New South Wales Camping Trip Essentials

If you’re off on a camping adventure to New South Wales, you’re in for a serious scenic treat and an experience like no other. Any epic trip like this needs serious planning and consideration. When packing for a camping trip to New South Wales, you need to ensure that your camping gear is appropriately packed.

Here are some of the camping essentials you should pack for a trip to New South Wales:

  • Tent
  • Camp trailer
  • Sleeping bag
  • Cooking gear
  • Food supplies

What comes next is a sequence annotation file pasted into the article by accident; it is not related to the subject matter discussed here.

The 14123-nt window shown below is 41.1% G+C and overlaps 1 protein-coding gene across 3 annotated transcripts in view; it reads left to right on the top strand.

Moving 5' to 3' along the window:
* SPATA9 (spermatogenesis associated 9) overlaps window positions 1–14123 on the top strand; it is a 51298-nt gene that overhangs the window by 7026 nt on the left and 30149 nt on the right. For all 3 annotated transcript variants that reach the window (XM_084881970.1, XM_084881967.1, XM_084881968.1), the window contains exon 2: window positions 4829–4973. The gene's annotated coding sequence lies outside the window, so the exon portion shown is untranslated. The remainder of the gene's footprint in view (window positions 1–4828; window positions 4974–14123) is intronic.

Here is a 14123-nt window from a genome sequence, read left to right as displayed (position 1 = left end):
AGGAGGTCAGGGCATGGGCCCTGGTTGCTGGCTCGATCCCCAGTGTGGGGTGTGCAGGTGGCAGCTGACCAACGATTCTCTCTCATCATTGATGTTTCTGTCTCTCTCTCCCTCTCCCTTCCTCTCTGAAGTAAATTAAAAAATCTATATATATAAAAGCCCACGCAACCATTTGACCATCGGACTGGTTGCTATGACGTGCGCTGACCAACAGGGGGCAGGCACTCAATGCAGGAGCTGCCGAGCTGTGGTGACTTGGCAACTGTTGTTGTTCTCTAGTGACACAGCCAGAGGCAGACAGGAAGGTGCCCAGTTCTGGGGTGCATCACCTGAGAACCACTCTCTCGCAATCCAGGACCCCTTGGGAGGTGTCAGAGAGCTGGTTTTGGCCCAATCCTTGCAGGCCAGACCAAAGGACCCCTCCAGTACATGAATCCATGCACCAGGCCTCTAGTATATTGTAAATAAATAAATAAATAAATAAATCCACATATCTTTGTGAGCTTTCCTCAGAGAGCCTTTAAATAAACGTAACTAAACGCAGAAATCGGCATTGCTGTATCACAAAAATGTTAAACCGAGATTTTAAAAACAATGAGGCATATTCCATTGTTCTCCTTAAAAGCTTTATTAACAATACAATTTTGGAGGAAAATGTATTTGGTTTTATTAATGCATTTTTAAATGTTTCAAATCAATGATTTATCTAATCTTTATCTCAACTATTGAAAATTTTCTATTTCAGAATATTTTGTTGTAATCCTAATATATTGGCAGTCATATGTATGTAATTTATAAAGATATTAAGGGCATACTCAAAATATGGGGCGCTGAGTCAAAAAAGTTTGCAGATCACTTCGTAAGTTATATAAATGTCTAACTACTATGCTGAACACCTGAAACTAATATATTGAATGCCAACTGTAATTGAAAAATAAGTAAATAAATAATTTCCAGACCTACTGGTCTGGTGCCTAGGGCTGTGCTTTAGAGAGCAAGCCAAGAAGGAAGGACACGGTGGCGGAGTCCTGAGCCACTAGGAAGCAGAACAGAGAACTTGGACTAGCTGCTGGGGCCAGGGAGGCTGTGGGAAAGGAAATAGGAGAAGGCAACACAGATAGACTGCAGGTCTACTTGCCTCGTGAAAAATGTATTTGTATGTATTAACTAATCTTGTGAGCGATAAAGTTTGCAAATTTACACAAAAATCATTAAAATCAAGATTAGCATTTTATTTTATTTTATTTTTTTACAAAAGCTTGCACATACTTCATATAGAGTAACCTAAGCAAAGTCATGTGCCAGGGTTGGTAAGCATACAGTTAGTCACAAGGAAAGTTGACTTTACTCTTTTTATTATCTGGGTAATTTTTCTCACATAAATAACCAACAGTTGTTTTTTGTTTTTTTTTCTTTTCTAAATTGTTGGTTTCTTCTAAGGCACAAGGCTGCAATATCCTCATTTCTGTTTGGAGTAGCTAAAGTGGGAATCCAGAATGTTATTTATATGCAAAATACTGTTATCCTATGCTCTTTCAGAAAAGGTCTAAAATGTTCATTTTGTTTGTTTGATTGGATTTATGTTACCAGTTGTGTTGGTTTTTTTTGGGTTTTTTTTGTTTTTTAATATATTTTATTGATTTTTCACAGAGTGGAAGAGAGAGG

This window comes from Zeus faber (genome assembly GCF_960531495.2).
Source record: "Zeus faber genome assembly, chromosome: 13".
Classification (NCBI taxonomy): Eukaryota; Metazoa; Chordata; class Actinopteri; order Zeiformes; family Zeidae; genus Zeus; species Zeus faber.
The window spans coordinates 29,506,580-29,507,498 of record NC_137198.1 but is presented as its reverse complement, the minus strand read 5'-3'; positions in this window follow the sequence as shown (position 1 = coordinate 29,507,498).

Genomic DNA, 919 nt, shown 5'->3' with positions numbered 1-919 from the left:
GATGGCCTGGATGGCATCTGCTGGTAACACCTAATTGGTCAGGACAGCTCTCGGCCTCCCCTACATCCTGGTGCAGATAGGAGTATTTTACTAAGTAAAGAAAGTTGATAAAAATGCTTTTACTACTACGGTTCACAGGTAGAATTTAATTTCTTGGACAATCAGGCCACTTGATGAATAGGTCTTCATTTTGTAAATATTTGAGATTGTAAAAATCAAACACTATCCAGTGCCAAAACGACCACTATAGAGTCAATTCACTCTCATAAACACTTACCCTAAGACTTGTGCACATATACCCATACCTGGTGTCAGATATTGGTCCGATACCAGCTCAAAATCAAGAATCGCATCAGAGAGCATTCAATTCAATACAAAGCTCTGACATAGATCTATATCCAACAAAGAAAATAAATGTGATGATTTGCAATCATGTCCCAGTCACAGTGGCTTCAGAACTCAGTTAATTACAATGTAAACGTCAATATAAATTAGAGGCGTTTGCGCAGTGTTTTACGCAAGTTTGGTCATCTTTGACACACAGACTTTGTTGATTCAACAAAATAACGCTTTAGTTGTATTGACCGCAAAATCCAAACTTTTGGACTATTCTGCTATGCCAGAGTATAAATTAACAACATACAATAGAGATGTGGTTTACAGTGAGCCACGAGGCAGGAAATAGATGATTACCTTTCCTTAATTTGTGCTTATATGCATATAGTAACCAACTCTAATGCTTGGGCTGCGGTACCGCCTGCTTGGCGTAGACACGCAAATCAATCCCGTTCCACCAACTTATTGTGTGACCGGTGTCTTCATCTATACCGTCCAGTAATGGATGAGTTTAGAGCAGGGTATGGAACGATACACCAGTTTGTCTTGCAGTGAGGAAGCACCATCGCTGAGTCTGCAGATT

• First aid kit
  • Cleaning items
  • Garbage bags
  • Insect repellents and sunscreen

 It’s also important to be well-informed about the rules for camping in New South Wales. First, camping is usually restricted to within the boundaries of a campground. You will also need to book a campsite in advance if you’re planning to stay at any national park campground operated by the National Parks and Wildlife Service. 

While you do not need to book walk-in campgrounds, you’ll still need to complete a trip intention form prior to arrival.

You can find other camping guidelines on the NSW National Parks and Wildlife Service website

A spectacular view over Hastings Point towards Cabarita Beach in New South Wales, Australia
A spectacular view over Hastings Point towards Cabarita Beach in New South Wales, Australia

The Top 5 Camping Destinations In New South Wales